Seachem Cupramine Copper

by Seachem
$ 5.99

Description

Cupramine™ effectively eradicates Oodinium, Cryptocaryon, Amyloodinium, Ichthyophthirius, and other ectoparasites of both freshwater and marine fish. It is superior to copper sulfate, chloride & citrate: it is non-acidic, less toxic to fish, remains in solution, and does not contaminate the filter bed. It is superior to chelates: it is fully charged (ionic), active at low concentrations, and is removable with carbon.

There is more than a four-fold concentration gap between the minimal therapeutic dose (0.2 mg/L) and the toxic dose (0.8 mg/L). Cupramine™ is easily removable with chemical filtration. It is highly effective and safe in freshwater as well as marine water.

Types of Infections Treated

Parasitic Fungal Bacterial Viral
Cupramine

Directions

Before Treating

Remove all invertebrates - these are extremely sensitive to copper and will not tolerate treatment with a copper-based medication. Turn off UV filters, ozone filters, and remove chemical filtration like MatrixCarbon and Purigen. Do not use in conjunction with any other medication. Do not use any products which contain reducing agents (conditioners, ammonia binders, etc.) while using Cupramine.

Treatment

If the bottle has a dropper cap, use 20 drops (1 mL) per 40 L (10.5 US gallons) the first day, wait 48 hours, then repeat. On non-dropper caps, each inner ring is 1 mL. In freshwater use half dose. Final copper concentration is 0.5 mg/L (0.25 mg/L in freshwater). Leave at this concentration for 14 days. Do not redose without testing (MultiTest: Copper). If tank has ever been treated with an ionic copper (e.g. copper chloride, sulfate or citrate), test copper level after initial dosing. Although most fish tolerate Cupramine™ to 0.8 mg/L, it is not advisable to exceed 0.6 mg/L copper.

Finish the Full Treatment

Ich, velvet, and many other parasites spend a large portion of their life cycle as a cyst that is immune to medication and hiding in the substrate of your tank. Remember that you need to finish the full treatment even if you can’t see parasites on the fish!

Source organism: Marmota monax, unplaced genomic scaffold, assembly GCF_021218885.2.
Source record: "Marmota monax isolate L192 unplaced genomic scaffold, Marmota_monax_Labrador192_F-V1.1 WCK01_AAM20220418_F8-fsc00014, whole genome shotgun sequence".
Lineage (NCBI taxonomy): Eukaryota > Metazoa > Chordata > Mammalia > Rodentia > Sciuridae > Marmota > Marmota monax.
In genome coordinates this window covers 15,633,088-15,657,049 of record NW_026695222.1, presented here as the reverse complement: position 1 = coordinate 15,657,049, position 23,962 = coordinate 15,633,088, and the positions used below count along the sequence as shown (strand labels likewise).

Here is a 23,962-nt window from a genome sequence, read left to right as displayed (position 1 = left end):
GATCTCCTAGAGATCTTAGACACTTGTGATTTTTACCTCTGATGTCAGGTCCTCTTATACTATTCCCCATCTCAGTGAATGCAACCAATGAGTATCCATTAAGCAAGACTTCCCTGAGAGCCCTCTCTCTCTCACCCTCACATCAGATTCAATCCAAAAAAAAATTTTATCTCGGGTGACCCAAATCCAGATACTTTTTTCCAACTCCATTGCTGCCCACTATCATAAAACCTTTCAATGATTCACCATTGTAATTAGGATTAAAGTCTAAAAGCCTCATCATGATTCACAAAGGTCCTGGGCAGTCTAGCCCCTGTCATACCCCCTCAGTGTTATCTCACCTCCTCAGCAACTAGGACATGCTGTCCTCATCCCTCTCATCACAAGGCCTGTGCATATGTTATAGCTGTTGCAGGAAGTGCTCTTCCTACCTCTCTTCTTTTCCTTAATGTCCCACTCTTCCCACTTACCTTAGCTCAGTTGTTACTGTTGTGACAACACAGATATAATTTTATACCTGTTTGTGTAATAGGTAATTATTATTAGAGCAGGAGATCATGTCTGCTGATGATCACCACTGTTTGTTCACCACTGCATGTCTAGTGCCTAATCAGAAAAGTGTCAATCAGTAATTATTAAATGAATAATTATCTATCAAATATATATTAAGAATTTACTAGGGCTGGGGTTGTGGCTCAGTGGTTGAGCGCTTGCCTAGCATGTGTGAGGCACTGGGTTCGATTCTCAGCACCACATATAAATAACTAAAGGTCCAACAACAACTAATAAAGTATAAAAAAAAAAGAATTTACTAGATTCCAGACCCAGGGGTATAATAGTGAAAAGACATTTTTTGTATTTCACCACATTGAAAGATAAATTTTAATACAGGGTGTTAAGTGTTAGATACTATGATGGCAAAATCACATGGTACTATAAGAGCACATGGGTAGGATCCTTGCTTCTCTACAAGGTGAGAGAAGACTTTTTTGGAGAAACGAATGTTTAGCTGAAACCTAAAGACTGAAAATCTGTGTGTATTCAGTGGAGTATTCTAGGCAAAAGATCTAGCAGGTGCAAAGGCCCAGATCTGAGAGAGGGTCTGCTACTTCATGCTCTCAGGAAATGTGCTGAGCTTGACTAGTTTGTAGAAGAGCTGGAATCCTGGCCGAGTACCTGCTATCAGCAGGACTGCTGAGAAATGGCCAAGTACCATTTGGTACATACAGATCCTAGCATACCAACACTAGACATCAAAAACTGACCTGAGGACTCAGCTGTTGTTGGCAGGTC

After Treating

Cupramine can be removed using carbon or CupriSorb. Leave the copper-absorbing media in your tank for at least a week after the copper concentration has reached 0 to ensure all traces of the medication have been completely removed.

In case of eye exposure, promptly & thoroughly wash eyes with water & seek medical attention.

Sizes

50 mL, 100 mL, 250 mL, 500 mL, 2 L, 4 L

Common Fish Diseases Treatable with Cupramine

Ichthyophthirius (freshwater) / Cryptocaryon (saltwater)

Looks like salt sprinkled on the fish’s body and fins. Usually accompanied by twitching, flashing, and other signs of stress and irritation. Several parasites are grouped under this name, but the symptoms are almost identical. Ich is among the most common infections of fish, and is entirely treatable with diligence and attention to water quality. 

Suggested Treatment Period:

14 days at full concentration (0.25 mg/L for freshwater, 0.5 mg/L for saltwater)

Special Considerations

It is very important with this parasite to maintain the copper concentration for the full treatment period. A drop in the copper concentration will allow the parasite to multiply and reinfect the fish.

Due to the nature of this parasite, it is normal for the visible signs of infection to get worse before they get better. The medication is still working, but it takes some time for the salt-like cysts on the fish to clear out. Keep up the treatment and the visible spots should clear soon!

Piscinoodinium (freshwater) / Amyloodinium (saltwater)

Similar to Ich, but smaller and grey-gold. Most often seen in saltwater, but can occur in freshwater as well. Velvet is less common than Ich, but the treatment is almost identical. We see it more often in saltwater than freshwater. 

Suggested Treatment Period:

14 days at full concentration (0.25 mg/L for freshwater, 0.5 mg/L for saltwater) 

Special Considerations

Keep in mind that many parasites and diseases will mimic the symptoms of Ich or Velvet, and not all of these are best treated with Cupramine. Often, Flukes or Lymphocystis are mistaken for Ich, and these are better treated with ParaGuard. Research possible fish diseases and, if in doubt, consult an exotic animal vet.